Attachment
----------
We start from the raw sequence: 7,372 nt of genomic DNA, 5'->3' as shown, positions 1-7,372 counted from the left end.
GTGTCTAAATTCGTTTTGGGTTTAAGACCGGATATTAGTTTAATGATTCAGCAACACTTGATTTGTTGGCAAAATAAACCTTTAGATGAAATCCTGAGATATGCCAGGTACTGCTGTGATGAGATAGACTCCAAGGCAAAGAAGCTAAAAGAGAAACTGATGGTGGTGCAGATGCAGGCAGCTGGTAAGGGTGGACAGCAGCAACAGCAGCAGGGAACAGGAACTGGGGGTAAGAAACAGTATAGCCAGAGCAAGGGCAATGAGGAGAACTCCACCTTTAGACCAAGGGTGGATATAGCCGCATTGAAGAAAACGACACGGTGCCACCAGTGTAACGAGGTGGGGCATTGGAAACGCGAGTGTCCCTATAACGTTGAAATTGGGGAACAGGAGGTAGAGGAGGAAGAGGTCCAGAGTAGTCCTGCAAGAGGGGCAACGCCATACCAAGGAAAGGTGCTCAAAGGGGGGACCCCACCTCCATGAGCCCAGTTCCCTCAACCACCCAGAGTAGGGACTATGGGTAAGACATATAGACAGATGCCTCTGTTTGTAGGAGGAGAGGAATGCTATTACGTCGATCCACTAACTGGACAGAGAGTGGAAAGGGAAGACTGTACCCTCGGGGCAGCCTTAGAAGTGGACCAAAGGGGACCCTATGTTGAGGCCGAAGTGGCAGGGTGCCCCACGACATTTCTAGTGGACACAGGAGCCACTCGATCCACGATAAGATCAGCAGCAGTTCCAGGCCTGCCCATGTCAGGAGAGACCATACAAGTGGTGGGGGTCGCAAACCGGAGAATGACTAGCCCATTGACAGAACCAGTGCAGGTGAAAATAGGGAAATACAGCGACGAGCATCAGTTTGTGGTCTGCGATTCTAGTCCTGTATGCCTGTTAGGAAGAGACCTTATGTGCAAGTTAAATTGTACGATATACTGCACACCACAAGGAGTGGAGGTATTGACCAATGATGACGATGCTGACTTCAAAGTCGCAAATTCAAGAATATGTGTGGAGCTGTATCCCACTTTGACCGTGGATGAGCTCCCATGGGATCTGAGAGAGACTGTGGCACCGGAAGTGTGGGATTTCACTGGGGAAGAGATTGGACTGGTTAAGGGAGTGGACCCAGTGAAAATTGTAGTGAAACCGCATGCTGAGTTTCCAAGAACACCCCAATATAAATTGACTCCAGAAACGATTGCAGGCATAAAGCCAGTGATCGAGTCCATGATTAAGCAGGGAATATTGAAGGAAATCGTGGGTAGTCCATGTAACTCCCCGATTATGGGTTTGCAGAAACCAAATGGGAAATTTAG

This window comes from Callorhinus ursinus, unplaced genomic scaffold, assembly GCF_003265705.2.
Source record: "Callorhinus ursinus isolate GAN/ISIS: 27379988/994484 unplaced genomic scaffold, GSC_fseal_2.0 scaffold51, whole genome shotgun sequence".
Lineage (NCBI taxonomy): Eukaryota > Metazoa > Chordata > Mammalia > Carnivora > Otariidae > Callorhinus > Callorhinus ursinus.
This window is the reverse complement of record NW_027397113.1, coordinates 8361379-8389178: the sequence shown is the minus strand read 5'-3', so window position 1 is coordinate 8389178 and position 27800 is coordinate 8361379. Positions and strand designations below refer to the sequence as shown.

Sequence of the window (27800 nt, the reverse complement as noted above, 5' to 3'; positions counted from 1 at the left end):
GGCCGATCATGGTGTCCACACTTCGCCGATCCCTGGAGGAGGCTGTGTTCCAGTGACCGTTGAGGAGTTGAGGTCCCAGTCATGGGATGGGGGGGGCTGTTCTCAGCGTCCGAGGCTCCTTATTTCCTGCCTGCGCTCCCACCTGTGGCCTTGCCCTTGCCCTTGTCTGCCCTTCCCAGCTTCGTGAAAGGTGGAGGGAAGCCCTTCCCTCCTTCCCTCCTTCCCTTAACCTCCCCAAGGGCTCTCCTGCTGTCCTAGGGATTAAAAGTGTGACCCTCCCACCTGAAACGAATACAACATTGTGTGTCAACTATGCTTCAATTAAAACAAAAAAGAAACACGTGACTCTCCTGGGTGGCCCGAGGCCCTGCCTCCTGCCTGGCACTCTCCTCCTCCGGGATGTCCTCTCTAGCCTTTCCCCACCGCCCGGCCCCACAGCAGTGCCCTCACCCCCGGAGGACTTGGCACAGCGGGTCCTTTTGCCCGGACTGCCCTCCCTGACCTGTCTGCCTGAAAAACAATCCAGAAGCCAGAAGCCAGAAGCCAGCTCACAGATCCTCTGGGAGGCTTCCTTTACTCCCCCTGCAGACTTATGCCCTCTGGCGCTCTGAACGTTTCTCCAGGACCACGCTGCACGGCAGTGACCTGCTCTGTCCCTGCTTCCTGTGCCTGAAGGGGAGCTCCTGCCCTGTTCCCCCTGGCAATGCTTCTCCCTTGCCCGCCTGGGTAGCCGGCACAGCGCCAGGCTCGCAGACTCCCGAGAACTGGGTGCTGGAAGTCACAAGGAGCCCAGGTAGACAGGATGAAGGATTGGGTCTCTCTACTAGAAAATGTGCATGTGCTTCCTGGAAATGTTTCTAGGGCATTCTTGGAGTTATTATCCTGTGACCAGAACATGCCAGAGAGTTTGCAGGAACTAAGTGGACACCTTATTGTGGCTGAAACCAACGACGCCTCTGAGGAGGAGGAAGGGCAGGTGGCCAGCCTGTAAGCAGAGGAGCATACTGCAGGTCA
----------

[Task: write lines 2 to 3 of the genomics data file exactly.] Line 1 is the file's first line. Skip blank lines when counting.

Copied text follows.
GTGTCTAAATTCGTTTTGGGTTTAAGACCGGATATTAGTTTAATGATTCAGCAACACTTGATTTGTTGGCAAAATAAACCTTTAGATGAAATCCTGAGATATGCCAGGTACTGCTGTGATGAGATAGACTCCAAGGCAAAGAAGCTAAAAGAGAAACTGATGGTGGTGCAGATGCAGGCAGCTGGTAAGGGTGGACAGCAGCAACAGCAGCAGGGAACAGGAACTGGGGGTAAGAAACAGTATAGCCAGAGCAAGGGCAATGAGGAGAACTCCACCTTTAGACCAAGGGTGGATATAGCCGCATTGAAGAAAACGACACGGTGCCACCAGTGTAACGAGGTGGGGCATTGGAAACGCGAGTGTCCCTATAACGTTGAAATTGGGGAACAGGAGGTAGAGGAGGAAGAGGTCCAGAGTAGTCCTGCAAGAGGGGCAACGCCATACCAAGGAAAGGTGCTCAAAGGGGGGACCCCACCTCCATGAGCCCAGTTCCCTCAACCACCCAGAGTAGGGACTATGGGTAAGACATATAGACAGATGCCTCTGTTTGTAGGAGGAGAGGAATGCTATTACGTCGATCCACTAACTGGACAGAGAGTGGAAAGGGAAGACTGTACCCTCGGGGCAGCCTTAGAAGTGGACCAAAGGGGACCCTATGTTGAGGCCGAAGTGGCAGGGTGCCCCACGACATTTCTAGTGGACACAGGAGCCACTCGATCCACGATAAGATCAGCAGCAGTTCCAGGCCTGCCCATGTCAGGAGAGACCATACAAGTGGTGGGGGTCGCAAACCGGAGAATGACTAGCCCATTGACAGAACCAGTGCAGGTGAAAATAGGGAAATACAGCGACGAGCATCAGTTTGTGGTCTGCGATTCTAGTCCTGTATGCCTGTTAGGAAGAGACCTTATGTGCAAGTTAAATTGTACGATATACTGCACACCACAAGGAGTGGAGGTATTGACCAATGATGACGATGCTGACTTCAAAGTCGCAAATTCAAGAATATGTGTGGAGCTGTATCCCACTTTGACCGTGGATGAGCTCCCATGGGATCTGAGAGAGACTGTGGCACCGGAAGTGTGGGATTTCACTGGGGAAGAGATTGGACTGGTTAAGGGAGTGGACCCAGTGAAAATTGTAGTGAAACCGCATGCTGAGTTTCCAAGAACACCCCAATATAAATTGACTCCAGAAACGATTGCAGGCATAAAGCCAGTGATCGAGTCCATGATTAAGCAGGGAATATTGAAGGAAATCGTGGGTAGTCCATGTAACTCCCCGATTATGGGTTTGCAGAAACCAAATGGGAAATTTAG

This window comes from Callorhinus ursinus, unplaced genomic scaffold, assembly GCF_003265705.2.